President Donald Trump calling gang members “animals” is more concerning given the case of local Dreamer Daniel Ramirez Medina, whom immigration officials have falsely accused for more than a year of being part of a gang.

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If you don’t understand why it is a problem for any U.S. president — but especially Donald Trump — to refer to gang members as subhuman animals, look no further than Daniel Ramirez Medina.

Trump is notorious for callously casting all immigrants as undesirable, or worse.

Ramirez, now 25, was about 10 years old when his parents brought him to the United States from Mexico. He was authorized to work under the Deferred Action for Childhood Arrivals program started under former President Barack Obama, which gave certain immigrants who were brought to the U.S. illegally as children a reprieve from deportation.

Yet, despite Ramirez committing no criminal offense that would violate the terms of the DACA program, U.S. Immigration and Customs Enforcement agents still arrested him at a home in the Seattle suburb of Des Moines last year. They placed him in an immigration detention facility for more than 45 days and initiated deportation proceedings.

All because they said he was a gang member.

On Tuesday, a federal judge told the government it could no longer accuse Ramirez of being “gang affiliated” without evidence. Authorities had largely based their allegation on a tattoo on Ramirez’s arm that read “La Paz BCS,” referencing his birthplace of La Paz in Baja California Sur, Mexico.

“ … The court finds that defendants’ continued assertion that plaintiff is a gang member or gang-affiliated is arbitrary and capricious,” wrote U.S. District Judge Ricardo S. Martinez, calling the accusation “most troubling.” His order forbids the government from persisting with the unsubstantiated gang-affiliation claim as it persists in its quest to revoke Ramirez’s DACA status.

This is the broader context in which, one day later, Trump made his controversial comments about MS-13 members being less than human.

“You wouldn’t believe how bad these people are,” Trump said Wednesday, in response to a local California sheriff’s comment about MS-13 gang members. “These aren’t people. These are animals.”

Many pundits have criticized media outlets for initially not making it clear that Trump’s comments were specifically in response to a comment about MS-13, a brutal gang that has carried out vicious attacks, including murdering teenage girls with machetes and bats.

In this case, it doesn’t appear Trump was referencing all immigrants who cross the border illegally. And yes, this is important context that must be included.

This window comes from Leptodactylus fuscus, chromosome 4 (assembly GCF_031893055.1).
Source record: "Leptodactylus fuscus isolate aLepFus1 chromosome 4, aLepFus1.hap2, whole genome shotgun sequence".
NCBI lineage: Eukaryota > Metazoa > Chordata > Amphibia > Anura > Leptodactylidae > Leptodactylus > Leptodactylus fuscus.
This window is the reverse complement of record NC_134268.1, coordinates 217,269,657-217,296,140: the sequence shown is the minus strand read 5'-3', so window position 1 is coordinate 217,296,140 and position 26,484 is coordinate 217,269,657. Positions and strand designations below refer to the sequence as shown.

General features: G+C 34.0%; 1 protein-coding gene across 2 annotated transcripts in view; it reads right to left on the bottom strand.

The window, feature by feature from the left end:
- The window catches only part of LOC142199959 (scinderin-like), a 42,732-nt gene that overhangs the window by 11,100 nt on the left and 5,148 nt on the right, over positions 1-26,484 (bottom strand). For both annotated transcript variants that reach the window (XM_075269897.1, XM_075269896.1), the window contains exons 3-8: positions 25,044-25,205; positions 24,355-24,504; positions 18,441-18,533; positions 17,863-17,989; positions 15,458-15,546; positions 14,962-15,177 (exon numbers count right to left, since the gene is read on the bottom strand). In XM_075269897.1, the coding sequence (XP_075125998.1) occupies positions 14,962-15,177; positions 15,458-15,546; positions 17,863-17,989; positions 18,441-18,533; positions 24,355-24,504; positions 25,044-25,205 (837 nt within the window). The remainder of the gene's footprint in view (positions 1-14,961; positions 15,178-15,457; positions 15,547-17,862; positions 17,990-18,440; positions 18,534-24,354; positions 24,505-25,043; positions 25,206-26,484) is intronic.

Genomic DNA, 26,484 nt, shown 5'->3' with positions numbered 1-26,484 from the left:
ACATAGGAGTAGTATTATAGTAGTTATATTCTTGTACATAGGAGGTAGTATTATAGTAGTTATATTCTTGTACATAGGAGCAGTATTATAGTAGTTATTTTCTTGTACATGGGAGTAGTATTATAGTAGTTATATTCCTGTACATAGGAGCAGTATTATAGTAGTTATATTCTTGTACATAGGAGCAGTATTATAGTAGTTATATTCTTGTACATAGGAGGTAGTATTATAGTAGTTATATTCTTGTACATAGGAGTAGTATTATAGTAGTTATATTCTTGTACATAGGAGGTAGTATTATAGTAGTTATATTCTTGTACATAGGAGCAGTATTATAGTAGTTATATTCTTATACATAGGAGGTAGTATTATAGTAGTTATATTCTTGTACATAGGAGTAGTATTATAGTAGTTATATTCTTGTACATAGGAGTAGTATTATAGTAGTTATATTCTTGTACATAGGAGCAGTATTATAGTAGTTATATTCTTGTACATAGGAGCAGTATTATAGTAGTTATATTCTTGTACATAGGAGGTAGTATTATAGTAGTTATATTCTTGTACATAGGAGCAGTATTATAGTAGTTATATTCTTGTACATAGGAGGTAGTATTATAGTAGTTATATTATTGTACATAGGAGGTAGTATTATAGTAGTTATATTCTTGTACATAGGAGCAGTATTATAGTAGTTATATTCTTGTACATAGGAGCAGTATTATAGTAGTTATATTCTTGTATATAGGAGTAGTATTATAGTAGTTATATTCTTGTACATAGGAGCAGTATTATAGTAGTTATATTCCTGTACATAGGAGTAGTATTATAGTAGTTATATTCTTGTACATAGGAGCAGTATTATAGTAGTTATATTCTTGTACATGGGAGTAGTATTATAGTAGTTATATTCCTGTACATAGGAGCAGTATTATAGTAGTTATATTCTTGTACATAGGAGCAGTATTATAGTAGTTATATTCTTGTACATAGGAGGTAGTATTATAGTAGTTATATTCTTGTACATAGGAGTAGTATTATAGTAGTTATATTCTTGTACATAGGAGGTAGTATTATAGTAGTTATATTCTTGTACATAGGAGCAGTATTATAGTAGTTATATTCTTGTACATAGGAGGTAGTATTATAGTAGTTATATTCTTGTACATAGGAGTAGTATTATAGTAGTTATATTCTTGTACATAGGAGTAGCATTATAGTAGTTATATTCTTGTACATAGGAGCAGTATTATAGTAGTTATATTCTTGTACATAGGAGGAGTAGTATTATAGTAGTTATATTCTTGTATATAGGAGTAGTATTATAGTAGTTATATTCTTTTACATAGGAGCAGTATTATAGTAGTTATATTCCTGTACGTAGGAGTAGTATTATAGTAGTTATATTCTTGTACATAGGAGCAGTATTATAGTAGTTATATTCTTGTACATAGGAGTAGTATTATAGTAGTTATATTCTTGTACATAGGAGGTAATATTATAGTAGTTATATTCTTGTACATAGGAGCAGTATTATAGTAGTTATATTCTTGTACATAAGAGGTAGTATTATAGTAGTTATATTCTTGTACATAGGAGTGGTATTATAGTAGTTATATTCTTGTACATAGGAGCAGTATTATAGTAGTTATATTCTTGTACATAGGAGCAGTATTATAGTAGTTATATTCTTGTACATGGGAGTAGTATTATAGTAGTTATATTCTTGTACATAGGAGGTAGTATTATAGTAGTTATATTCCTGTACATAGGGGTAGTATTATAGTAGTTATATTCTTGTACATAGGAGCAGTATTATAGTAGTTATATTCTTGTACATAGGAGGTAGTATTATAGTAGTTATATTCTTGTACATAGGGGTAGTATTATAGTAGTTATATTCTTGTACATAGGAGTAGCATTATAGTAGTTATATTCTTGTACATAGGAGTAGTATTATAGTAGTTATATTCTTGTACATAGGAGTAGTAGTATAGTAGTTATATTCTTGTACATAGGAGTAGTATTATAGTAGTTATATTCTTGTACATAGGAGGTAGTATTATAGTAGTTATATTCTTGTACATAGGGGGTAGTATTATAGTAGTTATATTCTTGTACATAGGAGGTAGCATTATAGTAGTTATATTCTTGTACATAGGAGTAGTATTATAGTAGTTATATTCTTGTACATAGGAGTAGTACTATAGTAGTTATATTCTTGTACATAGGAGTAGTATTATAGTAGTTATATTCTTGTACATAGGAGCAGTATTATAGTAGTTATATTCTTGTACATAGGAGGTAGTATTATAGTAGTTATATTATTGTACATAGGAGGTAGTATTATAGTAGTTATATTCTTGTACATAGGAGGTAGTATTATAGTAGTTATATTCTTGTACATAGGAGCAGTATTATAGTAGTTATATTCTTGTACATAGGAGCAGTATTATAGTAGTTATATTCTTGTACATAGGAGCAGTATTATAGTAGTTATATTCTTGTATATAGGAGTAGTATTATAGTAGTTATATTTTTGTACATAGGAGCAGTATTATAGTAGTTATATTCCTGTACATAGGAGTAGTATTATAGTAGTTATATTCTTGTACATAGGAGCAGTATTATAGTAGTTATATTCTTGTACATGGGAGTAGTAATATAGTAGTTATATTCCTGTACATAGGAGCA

Yet Trump has a disturbing pattern of focusing on a small number of despicable MS-13 gang members when talking about larger issues surrounding immigration. He mentioned the gang four times by name in his State of the Union address this year in the context of the need to “fix our immigration laws.”

This is the deep-seated problem that the Ramirez case throws into sharp relief: It remains unclear whether Trump recognizes the difference between immigrants who are gang members and those who aren’t. Often, he doesn’t seem to care.

Even worse, it appears the same is true of the administration’s immigration enforcement agents, judging by their dogged yet unfounded insistence that Ramirez was part of a gang.

That raises a real and troubling question: When Trump talks about MS-13 gang members, is he really just referencing violent criminals? Or is he thinking of others like Ramirez, who have come from Mexico and may have tattoos?

Trump historically has had difficulty separating groups of immigrants from one another, conflating populations of Mexican immigrants who illegally cross the border with rapists and criminals. He has broadly associated Muslims with terrorism.

Yet he has less difficulty highlighting the differences between individuals who are mostly white, infamously saying that a contingent of white supremacists who took part in violent demonstrations in Charlottesville, Virginia, last year included “some very fine people.”

This, too, is vital context for Trump’s MS-13 comments. While studies show that communities with large influxes of immigrants have equal or lower crime rates than the rest of the population, Trump continues to talk about immigration and crime in the same breath, with a particular focus on MS-13 despite the gang having only about 10,000 members nationwide.

That number pales in comparison to the estimated 11 million immigrants who are living in the United States illegally but who for the most part don’t end up involved with the criminal justice system.

With this in mind, far too much of the discussion around Trump’s remarks has focused on whether media members are sympathizing too much with gang members, or reaching for excuses to cast Trump in a bad light.

The core question should be why a small number of gang members remain a central part of how Trump talks about immigration in the first place.

If anything, the Ramirez case suggests Trump and members of his administration are the ones who are too quick to paint immigrants with the broadest possible brush, irrespective of whether the dark picture they are composing aligns with reality.